Political seasons do not always bring out the best in our political system. The impulse to draw sharp distinctions to win elections exacerbates differences but fails to provide sufficient content to inform voters. When elections are combined with high unemployment, rising foreclosures, and increasing economic desperation, the voices of some become shrill and the voices of the vast majority are weary and often mute. But this year's posturing, acrimony, and ill will seems to have hit a new peak.
Just in case you need more evidence of the paralysis gripping Capitol Hill, consider yesterday's successful effort by Senate Republicans to block debate on legislation repealing the military's “don't ask, don't tell” policy on gay soldiers.
And the threatened filibuster wasn't even on a vote on the bill itself; instead, GOP lawmakers effectively prevented it from even being discussed.
I'm not sure there's anything more demoralizing than watching Congress and the Obama administration sputter away about an economy that seems to heading south once again.
The past few week's newspapers have overflowed with economic news, ranging from bad to really terrible; economic pundits like the New York Times' Paul Krugman tell a terrible story of economic ineptitude at every level and speak ominously about much worse to come.
More Jewish groups are getting the message that the epidemic of Islam bashing isn't ...well, good for the Jews or any other religious minority.
Yesterday a broad spectrum of religious leaders gathered in Washington to discuss the rising tide of anti-Islam bigotry. Representing the Jewish community at sessions hosted by the Islamic Society of North America: Rabbi David Saperstein, director of the Religious Action Center of Reform Judaism and Rabbi Steve Gutow, president of the Jewish Council for Public Affairs (JCPA).
A couple of Jewish groups have weighed in – angrily – on the federal judge who blocked the Obama administration's decision to fund embryonic stem cell research.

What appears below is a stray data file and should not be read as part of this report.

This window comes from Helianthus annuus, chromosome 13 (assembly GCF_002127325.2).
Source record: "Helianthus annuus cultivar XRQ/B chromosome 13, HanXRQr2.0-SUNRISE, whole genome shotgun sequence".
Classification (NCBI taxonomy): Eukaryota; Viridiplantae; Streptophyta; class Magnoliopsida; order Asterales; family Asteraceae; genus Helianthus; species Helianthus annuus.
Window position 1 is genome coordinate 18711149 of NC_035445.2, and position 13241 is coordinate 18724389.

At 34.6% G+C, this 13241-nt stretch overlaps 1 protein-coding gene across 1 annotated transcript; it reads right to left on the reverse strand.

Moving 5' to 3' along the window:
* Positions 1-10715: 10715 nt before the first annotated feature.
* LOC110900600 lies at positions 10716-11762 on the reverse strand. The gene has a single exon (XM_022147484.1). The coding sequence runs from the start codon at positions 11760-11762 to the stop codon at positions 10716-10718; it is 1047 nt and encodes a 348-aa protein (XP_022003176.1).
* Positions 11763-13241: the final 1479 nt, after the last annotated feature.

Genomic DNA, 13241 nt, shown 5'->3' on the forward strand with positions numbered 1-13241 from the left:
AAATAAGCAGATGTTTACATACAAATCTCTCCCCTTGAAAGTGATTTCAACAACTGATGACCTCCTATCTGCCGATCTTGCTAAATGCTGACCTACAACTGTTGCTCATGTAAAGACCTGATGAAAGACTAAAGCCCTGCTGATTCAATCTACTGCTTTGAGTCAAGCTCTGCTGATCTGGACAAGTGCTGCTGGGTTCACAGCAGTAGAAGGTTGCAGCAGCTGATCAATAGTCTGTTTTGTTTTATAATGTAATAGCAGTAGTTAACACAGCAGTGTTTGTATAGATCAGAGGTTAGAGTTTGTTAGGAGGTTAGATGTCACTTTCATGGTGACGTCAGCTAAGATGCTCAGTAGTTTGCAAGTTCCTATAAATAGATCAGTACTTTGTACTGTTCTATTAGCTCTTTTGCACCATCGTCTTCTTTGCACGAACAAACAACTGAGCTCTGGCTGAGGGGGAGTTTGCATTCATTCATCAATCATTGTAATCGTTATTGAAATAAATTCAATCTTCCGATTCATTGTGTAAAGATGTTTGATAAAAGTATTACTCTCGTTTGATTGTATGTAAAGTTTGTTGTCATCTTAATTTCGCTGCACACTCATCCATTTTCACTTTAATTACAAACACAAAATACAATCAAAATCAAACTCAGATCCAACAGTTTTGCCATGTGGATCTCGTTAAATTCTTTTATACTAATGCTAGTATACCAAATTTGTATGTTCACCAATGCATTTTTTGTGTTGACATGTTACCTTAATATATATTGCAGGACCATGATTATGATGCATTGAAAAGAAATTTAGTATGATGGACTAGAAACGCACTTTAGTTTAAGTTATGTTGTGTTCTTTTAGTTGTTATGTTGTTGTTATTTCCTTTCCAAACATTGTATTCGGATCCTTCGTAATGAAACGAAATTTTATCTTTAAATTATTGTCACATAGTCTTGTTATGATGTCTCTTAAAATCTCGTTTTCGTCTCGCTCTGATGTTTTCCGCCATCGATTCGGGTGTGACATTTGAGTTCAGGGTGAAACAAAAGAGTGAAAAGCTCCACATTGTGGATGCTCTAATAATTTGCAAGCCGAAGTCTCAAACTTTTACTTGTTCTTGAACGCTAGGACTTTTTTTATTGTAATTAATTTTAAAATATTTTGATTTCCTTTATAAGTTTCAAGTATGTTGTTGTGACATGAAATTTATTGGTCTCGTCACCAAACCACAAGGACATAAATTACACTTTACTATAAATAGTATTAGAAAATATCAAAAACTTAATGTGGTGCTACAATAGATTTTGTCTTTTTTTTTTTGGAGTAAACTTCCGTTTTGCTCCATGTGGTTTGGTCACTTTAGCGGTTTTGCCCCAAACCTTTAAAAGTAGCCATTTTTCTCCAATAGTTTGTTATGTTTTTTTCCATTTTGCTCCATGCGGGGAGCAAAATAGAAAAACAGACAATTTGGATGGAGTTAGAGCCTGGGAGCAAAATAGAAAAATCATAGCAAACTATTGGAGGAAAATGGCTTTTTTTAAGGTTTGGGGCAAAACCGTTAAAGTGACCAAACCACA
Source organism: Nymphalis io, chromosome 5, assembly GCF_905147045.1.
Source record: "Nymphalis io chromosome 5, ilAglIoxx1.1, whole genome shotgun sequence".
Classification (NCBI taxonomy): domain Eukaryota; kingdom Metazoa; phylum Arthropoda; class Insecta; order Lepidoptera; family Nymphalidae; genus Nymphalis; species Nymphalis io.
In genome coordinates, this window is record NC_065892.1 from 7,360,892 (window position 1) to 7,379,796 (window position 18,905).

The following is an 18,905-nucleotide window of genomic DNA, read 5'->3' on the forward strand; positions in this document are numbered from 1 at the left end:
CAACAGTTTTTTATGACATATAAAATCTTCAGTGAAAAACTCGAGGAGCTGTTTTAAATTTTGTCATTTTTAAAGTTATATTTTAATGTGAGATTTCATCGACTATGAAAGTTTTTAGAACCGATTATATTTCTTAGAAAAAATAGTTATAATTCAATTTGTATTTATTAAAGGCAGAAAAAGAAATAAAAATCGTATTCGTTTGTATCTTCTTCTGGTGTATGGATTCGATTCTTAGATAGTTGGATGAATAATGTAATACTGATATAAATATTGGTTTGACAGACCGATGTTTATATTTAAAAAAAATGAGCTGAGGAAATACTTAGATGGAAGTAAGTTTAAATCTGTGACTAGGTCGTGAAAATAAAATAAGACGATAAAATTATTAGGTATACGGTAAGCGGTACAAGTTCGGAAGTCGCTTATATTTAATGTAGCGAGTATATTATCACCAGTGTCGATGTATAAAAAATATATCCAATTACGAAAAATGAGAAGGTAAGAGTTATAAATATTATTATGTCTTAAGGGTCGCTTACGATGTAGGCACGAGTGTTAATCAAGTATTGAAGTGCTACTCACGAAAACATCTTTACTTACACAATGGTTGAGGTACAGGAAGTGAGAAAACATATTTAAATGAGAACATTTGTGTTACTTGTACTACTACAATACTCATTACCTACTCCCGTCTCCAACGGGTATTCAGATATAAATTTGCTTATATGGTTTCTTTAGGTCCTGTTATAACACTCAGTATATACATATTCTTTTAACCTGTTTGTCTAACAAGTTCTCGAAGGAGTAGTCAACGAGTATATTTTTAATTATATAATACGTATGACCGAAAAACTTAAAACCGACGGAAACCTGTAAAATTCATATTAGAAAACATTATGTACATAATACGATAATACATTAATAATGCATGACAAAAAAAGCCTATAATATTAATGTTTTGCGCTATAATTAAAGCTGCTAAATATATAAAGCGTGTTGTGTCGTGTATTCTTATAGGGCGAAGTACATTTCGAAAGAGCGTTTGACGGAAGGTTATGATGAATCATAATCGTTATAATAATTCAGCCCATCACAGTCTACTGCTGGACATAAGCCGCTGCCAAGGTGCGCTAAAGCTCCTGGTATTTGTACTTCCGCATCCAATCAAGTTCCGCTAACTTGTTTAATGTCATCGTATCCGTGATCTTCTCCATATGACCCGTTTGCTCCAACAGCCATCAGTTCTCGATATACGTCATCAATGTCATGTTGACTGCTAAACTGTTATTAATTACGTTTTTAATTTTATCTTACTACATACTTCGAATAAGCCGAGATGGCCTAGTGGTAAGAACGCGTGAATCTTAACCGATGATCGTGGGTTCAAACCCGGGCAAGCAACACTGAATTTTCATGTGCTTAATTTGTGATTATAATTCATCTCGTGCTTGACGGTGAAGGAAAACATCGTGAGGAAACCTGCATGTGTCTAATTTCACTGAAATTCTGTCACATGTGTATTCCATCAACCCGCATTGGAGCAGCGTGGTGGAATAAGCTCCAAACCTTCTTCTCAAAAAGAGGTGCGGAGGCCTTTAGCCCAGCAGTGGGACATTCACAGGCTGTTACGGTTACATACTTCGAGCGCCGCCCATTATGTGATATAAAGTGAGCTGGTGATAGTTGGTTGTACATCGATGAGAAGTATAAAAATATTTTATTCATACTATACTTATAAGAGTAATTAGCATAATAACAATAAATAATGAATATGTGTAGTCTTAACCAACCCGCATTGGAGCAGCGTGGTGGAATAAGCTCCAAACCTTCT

Obama acted in 2009 after legislation that would allow federal stem cell funding was vetoed twice by former President George W. Bush. Christian groups filed suit against the Obama guidelines, saying it would result in the destruction of human embryos.
Will the recent test of an advanced North Korean ballistic missile awaken Washington from its long slumber on the issue of missile defenses?
Wake-up Call On Missiles?
Will the recent test of an advanced North Korean ballistic missile awaken Washington from its long slumber on the issue of missile defenses? That was the underlying question posed by a group of Israeli legislators who made the rounds in Washington this week, seeking to bolster missile defense cooperation and encourage American efforts to combat the escalating threat.
The Jewish wall of silence on the Iraq war cracked a little more this week when a major Jewish women’s group shifted gears and endorsed a strong anti-war statement.
The board of the National Council of Jewish Women (NCJW), in a resolution approved with little dissent, said that “continuing or expanding our country’s military presence in Iraq does not promote peace nor does it provide freedom from terrorism.”
Congressional Republicans are edging away — and some are doing more than edging — from a Bush administration that continues to skid in the polls, and some Jewish leaders are hoping that will be the wedge they need to override last week’s presidential veto of a critical children’s health care bill.